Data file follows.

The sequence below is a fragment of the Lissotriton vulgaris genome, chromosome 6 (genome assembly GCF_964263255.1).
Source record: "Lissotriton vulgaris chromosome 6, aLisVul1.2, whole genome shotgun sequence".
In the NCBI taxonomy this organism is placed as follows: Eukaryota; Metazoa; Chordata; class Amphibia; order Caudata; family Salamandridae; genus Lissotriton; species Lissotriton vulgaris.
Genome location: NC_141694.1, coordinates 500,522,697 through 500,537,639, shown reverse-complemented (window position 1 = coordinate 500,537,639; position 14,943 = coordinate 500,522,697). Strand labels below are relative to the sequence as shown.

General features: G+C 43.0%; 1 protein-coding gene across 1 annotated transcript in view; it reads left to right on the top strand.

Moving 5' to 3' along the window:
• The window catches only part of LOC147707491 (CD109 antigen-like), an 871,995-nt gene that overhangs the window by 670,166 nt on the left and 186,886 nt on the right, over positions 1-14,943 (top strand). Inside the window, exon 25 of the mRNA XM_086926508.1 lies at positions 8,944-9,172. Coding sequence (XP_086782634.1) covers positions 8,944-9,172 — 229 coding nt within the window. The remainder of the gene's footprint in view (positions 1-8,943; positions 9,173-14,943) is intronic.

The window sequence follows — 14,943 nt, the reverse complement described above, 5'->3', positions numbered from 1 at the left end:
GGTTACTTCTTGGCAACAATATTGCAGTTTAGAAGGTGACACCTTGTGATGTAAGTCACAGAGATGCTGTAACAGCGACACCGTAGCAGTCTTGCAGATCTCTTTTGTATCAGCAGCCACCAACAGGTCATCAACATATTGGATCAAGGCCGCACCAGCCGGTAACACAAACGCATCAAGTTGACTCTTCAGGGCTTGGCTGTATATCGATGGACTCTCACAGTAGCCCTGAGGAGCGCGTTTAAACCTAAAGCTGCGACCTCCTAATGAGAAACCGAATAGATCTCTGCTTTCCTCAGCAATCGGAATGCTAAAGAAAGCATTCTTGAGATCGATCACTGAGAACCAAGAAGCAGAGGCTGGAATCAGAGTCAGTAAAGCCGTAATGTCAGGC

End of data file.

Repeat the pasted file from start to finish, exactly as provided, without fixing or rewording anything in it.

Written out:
The sequence below is a fragment of the Lissotriton vulgaris genome, chromosome 6 (genome assembly GCF_964263255.1).
Source record: "Lissotriton vulgaris chromosome 6, aLisVul1.2, whole genome shotgun sequence".
In the NCBI taxonomy this organism is placed as follows: Eukaryota; Metazoa; Chordata; class Amphibia; order Caudata; family Salamandridae; genus Lissotriton; species Lissotriton vulgaris.
Genome location: NC_141694.1, coordinates 500,522,697 through 500,537,639, shown reverse-complemented (window position 1 = coordinate 500,537,639; position 14,943 = coordinate 500,522,697). Strand labels below are relative to the sequence as shown.

General features: G+C 43.0%; 1 protein-coding gene across 1 annotated transcript in view; it reads left to right on the top strand.

Moving 5' to 3' along the window:
• The window catches only part of LOC147707491 (CD109 antigen-like), an 871,995-nt gene that overhangs the window by 670,166 nt on the left and 186,886 nt on the right, over positions 1-14,943 (top strand). Inside the window, exon 25 of the mRNA XM_086926508.1 lies at positions 8,944-9,172. Coding sequence (XP_086782634.1) covers positions 8,944-9,172 — 229 coding nt within the window. The remainder of the gene's footprint in view (positions 1-8,943; positions 9,173-14,943) is intronic.

The window sequence follows — 14,943 nt, the reverse complement described above, 5'->3', positions numbered from 1 at the left end:
GGTTACTTCTTGGCAACAATATTGCAGTTTAGAAGGTGACACCTTGTGATGTAAGTCACAGAGATGCTGTAACAGCGACACCGTAGCAGTCTTGCAGATCTCTTTTGTATCAGCAGCCACCAACAGGTCATCAACATATTGGATCAAGGCCGCACCAGCCGGTAACACAAACGCATCAAGTTGACTCTTCAGGGCTTGGCTGTATATCGATGGACTCTCACAGTAGCCCTGAGGAGCGCGTTTAAACCTAAAGCTGCGACCTCCTAATGAGAAACCGAATAGATCTCTGCTTTCCTCAGCAATCGGAATGCTAAAGAAAGCATTCTTGAGATCGATCACTGAGAACCAAGAAGCAGAGGCTGGAATCAGAGTCAGTAAAGCCGTAATGTCAGGC